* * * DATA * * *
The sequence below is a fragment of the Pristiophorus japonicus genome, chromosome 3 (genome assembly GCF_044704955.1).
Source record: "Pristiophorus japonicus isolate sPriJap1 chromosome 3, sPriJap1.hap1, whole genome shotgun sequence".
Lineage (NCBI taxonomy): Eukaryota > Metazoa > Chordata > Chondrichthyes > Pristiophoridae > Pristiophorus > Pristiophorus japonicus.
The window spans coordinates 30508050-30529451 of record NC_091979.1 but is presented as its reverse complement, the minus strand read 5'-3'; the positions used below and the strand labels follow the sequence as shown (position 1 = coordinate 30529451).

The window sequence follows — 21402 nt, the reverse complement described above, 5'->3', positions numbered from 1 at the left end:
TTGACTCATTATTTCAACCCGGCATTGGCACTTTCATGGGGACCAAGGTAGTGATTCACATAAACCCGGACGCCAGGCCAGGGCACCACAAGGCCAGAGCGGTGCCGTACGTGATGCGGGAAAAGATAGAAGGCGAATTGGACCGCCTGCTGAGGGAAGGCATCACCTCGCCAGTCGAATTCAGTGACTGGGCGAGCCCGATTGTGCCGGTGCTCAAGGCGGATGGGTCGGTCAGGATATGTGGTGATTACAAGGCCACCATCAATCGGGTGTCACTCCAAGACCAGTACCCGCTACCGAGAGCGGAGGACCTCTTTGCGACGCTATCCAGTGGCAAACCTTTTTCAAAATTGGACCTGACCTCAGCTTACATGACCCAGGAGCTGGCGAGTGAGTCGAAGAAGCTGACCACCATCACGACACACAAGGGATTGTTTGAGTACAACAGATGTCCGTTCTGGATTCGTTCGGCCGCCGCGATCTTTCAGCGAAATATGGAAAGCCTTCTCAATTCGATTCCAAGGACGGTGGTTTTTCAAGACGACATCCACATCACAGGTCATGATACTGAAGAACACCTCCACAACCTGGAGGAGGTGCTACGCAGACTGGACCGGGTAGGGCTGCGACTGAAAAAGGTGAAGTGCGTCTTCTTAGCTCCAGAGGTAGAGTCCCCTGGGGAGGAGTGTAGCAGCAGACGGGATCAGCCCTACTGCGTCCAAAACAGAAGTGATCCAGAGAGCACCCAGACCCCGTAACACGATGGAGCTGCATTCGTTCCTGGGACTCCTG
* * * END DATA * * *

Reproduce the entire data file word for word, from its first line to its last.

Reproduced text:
The sequence below is a fragment of the Pristiophorus japonicus genome, chromosome 3 (genome assembly GCF_044704955.1).
Source record: "Pristiophorus japonicus isolate sPriJap1 chromosome 3, sPriJap1.hap1, whole genome shotgun sequence".
Lineage (NCBI taxonomy): Eukaryota > Metazoa > Chordata > Chondrichthyes > Pristiophoridae > Pristiophorus > Pristiophorus japonicus.
The window spans coordinates 30508050-30529451 of record NC_091979.1 but is presented as its reverse complement, the minus strand read 5'-3'; the positions used below and the strand labels follow the sequence as shown (position 1 = coordinate 30529451).

The window sequence follows — 21402 nt, the reverse complement described above, 5'->3', positions numbered from 1 at the left end:
TTGACTCATTATTTCAACCCGGCATTGGCACTTTCATGGGGACCAAGGTAGTGATTCACATAAACCCGGACGCCAGGCCAGGGCACCACAAGGCCAGAGCGGTGCCGTACGTGATGCGGGAAAAGATAGAAGGCGAATTGGACCGCCTGCTGAGGGAAGGCATCACCTCGCCAGTCGAATTCAGTGACTGGGCGAGCCCGATTGTGCCGGTGCTCAAGGCGGATGGGTCGGTCAGGATATGTGGTGATTACAAGGCCACCATCAATCGGGTGTCACTCCAAGACCAGTACCCGCTACCGAGAGCGGAGGACCTCTTTGCGACGCTATCCAGTGGCAAACCTTTTTCAAAATTGGACCTGACCTCAGCTTACATGACCCAGGAGCTGGCGAGTGAGTCGAAGAAGCTGACCACCATCACGACACACAAGGGATTGTTTGAGTACAACAGATGTCCGTTCTGGATTCGTTCGGCCGCCGCGATCTTTCAGCGAAATATGGAAAGCCTTCTCAATTCGATTCCAAGGACGGTGGTTTTTCAAGACGACATCCACATCACAGGTCATGATACTGAAGAACACCTCCACAACCTGGAGGAGGTGCTACGCAGACTGGACCGGGTAGGGCTGCGACTGAAAAAGGTGAAGTGCGTCTTCTTAGCTCCAGAGGTAGAGTCCCCTGGGGAGGAGTGTAGCAGCAGACGGGATCAGCCCTACTGCGTCCAAAACAGAAGTGATCCAGAGAGCACCCAGACCCCGTAACACGATGGAGCTGCATTCGTTCCTGGGACTCCTG